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Research Seminar: Migration and the Sounds of Continents: Japanese Tango Musicians in China, 1930-45

Wednesday 24 February 2021, 4.00PM

Speaker(s): Yuiko Asaba (University of Huddersfield)

Between 1930 and 1945, many Japanese Tango musicians migrated to work at China’s dancehalls. Economically and artistically driven, the global port cities of China were perceived by many Japanese musicians as musically authentic places to work, to polish skills as performers, and to “make a fortune at a single stroke”. Influenced by the Japanese colonial imaginations surrounding China, Japan’s musical aspiration for China has been discussed not only as aesthetically and financially driven admiration but as a form of Orientalism. This paper, however, considers the Japanese fascination for China at this time that had wider historical meanings. The key contexts here are Japan’s political interests in the two continents, Latin America and China, and the mass Japanese immigration to Latin America that peaked during the first half of the twentieth century. Against this historical backdrop, Tango, among other genres, had come to represent the sound of “Latin America”, creating further fascination of the Japanese migrants. By examining Japanese Tango musicians in China through this lens, this paper considers the ways in which the exchange of musical goods and knowledge, as well as the transnational circulations of Japanese Tango musicians’ personal narratives, fabricated the Japanese migratory imaginations surrounding the two continents at this time.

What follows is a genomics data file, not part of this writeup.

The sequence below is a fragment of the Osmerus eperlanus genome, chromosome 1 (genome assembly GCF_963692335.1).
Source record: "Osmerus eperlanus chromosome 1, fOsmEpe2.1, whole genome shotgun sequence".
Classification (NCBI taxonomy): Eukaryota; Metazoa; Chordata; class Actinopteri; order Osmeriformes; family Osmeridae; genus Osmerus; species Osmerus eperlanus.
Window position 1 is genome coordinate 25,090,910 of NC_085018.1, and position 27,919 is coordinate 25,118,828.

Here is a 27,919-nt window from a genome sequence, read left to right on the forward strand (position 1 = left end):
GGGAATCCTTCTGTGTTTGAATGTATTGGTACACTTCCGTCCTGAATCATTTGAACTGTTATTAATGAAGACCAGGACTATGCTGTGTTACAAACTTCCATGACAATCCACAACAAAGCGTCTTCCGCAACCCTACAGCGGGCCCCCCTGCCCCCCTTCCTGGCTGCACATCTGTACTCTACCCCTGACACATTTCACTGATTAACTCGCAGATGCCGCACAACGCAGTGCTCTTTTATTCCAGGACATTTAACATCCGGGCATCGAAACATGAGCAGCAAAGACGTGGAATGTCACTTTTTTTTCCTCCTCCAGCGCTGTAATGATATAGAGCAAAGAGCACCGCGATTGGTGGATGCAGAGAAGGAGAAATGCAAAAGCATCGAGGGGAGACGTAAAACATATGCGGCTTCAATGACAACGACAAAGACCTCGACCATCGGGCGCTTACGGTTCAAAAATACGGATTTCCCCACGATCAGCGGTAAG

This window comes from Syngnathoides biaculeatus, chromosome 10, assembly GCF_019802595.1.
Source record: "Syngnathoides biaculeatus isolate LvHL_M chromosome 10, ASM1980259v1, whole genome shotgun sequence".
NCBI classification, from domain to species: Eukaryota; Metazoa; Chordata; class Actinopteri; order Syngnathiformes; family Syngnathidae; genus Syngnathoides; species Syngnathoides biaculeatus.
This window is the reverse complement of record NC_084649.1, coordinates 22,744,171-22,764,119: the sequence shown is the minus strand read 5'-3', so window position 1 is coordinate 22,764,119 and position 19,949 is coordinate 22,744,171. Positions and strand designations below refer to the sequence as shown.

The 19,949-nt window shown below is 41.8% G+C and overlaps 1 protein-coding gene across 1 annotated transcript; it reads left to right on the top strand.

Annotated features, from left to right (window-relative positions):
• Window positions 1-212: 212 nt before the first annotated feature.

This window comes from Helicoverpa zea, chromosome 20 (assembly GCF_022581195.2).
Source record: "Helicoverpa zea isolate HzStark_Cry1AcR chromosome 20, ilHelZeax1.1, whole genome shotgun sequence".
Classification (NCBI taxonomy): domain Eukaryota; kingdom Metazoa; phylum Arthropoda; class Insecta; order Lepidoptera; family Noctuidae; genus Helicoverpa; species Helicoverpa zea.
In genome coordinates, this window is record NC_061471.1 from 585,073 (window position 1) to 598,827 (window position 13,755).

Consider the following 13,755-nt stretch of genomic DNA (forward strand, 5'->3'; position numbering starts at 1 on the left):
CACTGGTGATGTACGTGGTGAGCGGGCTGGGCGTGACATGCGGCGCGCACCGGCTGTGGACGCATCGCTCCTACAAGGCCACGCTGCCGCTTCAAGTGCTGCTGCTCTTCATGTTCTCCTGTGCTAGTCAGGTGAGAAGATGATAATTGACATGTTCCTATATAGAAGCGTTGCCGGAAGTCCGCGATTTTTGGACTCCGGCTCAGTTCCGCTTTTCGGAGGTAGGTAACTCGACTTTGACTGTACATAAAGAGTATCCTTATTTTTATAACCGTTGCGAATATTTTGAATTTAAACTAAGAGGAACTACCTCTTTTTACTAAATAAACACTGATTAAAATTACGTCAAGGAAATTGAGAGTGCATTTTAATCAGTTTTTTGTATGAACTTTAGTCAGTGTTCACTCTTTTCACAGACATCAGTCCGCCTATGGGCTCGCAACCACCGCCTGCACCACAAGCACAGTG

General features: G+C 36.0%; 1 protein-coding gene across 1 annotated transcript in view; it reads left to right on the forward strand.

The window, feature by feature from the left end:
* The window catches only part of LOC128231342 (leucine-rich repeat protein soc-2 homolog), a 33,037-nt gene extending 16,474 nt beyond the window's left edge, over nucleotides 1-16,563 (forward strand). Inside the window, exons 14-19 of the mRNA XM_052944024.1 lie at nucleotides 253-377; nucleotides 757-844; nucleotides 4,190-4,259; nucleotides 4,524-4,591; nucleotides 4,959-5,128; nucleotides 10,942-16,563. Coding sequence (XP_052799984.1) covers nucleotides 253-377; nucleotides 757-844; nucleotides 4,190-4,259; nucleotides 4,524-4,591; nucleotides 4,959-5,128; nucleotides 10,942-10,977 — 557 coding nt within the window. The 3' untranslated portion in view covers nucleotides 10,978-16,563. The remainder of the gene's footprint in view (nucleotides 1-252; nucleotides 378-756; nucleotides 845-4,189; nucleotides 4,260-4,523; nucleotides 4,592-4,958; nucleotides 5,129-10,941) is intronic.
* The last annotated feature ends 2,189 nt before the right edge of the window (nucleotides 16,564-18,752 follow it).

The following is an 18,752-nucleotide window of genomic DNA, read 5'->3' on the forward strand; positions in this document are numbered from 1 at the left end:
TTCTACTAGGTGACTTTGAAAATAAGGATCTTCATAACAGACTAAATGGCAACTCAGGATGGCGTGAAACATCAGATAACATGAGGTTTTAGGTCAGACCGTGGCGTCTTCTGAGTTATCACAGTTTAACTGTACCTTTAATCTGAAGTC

Yuiko Asaba

Dr Yuiko Asaba is an EU Marie Skłodowska-Curie Global Research Fellow at the University of Huddersfield, and Visiting Researcher at Osaka University. Her research brings together the studies into migration and global history, and she is currently investigating the circulations of the dancehall Tango cultures across Japan, China, and Argentina during the twentieth century. Funded by the European Commission, she convenes a research network, Dancehall Migrations, and has published on Tango, affect and morality, with a forthcoming monograph as well as articles on Tango and aspects of modernity in Japan. She is also a Tango violinist and has previously worked professionally as a member of Tango orchestras in Argentina and Japan.

Location: Meeting ID: 915 8006 2656 Passcode: 840125